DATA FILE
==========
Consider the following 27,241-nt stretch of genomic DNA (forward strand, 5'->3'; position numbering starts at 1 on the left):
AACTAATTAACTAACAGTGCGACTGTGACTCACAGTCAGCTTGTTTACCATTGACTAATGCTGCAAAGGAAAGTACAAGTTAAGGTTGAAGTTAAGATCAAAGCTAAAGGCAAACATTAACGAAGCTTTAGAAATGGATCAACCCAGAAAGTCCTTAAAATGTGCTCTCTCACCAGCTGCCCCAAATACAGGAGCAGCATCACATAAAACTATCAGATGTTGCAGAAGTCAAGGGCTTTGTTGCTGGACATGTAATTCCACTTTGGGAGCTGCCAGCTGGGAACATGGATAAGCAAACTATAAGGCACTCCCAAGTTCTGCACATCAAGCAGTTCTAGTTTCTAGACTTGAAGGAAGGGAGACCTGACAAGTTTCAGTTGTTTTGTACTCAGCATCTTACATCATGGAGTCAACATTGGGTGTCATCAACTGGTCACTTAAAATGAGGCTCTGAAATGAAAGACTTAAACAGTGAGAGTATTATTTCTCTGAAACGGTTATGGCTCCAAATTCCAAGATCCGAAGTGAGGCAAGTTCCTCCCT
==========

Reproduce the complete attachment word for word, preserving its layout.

Consider the following 27,241-nt stretch of genomic DNA (forward strand, 5'->3'; position numbering starts at 1 on the left):
AACTAATTAACTAACAGTGCGACTGTGACTCACAGTCAGCTTGTTTACCATTGACTAATGCTGCAAAGGAAAGTACAAGTTAAGGTTGAAGTTAAGATCAAAGCTAAAGGCAAACATTAACGAAGCTTTAGAAATGGATCAACCCAGAAAGTCCTTAAAATGTGCTCTCTCACCAGCTGCCCCAAATACAGGAGCAGCATCACATAAAACTATCAGATGTTGCAGAAGTCAAGGGCTTTGTTGCTGGACATGTAATTCCACTTTGGGAGCTGCCAGCTGGGAACATGGATAAGCAAACTATAAGGCACTCCCAAGTTCTGCACATCAAGCAGTTCTAGTTTCTAGACTTGAAGGAAGGGAGACCTGACAAGTTTCAGTTGTTTTGTACTCAGCATCTTACATCATGGAGTCAACATTGGGTGTCATCAACTGGTCACTTAAAATGAGGCTCTGAAATGAAAGACTTAAACAGTGAGAGTATTATTTCTCTGAAACGGTTATGGCTCCAAATTCCAAGATCCGAAGTGAGGCAAGTTCCTCCCT